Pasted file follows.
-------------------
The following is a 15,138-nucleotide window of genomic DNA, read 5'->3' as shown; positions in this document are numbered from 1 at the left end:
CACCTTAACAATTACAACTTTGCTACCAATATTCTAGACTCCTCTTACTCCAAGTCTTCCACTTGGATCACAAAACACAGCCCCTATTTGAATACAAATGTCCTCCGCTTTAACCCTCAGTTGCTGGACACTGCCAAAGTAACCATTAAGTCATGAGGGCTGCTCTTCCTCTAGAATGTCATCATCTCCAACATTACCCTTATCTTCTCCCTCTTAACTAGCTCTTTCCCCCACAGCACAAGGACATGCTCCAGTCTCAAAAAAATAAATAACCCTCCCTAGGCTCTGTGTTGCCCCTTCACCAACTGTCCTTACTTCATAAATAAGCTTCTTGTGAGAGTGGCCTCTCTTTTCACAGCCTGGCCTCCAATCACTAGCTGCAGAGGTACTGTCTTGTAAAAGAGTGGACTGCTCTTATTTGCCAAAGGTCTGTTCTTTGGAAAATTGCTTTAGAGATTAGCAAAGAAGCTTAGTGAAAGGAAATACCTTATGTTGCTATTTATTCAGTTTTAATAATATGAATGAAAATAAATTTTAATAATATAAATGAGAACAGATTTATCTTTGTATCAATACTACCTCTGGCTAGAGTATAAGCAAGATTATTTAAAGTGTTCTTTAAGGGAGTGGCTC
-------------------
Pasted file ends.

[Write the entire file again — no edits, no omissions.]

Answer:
The following is a 15,138-nucleotide window of genomic DNA, read 5'->3' as shown; positions in this document are numbered from 1 at the left end:
CACCTTAACAATTACAACTTTGCTACCAATATTCTAGACTCCTCTTACTCCAAGTCTTCCACTTGGATCACAAAACACAGCCCCTATTTGAATACAAATGTCCTCCGCTTTAACCCTCAGTTGCTGGACACTGCCAAAGTAACCATTAAGTCATGAGGGCTGCTCTTCCTCTAGAATGTCATCATCTCCAACATTACCCTTATCTTCTCCCTCTTAACTAGCTCTTTCCCCCACAGCACAAGGACATGCTCCAGTCTCAAAAAAATAAATAACCCTCCCTAGGCTCTGTGTTGCCCCTTCACCAACTGTCCTTACTTCATAAATAAGCTTCTTGTGAGAGTGGCCTCTCTTTTCACAGCCTGGCCTCCAATCACTAGCTGCAGAGGTACTGTCTTGTAAAAGAGTGGACTGCTCTTATTTGCCAAAGGTCTGTTCTTTGGAAAATTGCTTTAGAGATTAGCAAAGAAGCTTAGTGAAAGGAAATACCTTATGTTGCTATTTATTCAGTTTTAATAATATGAATGAAAATAAATTTTAATAATATAAATGAGAACAGATTTATCTTTGTATCAATACTACCTCTGGCTAGAGTATAAGCAAGATTATTTAAAGTGTTCTTTAAGGGAGTGGCTC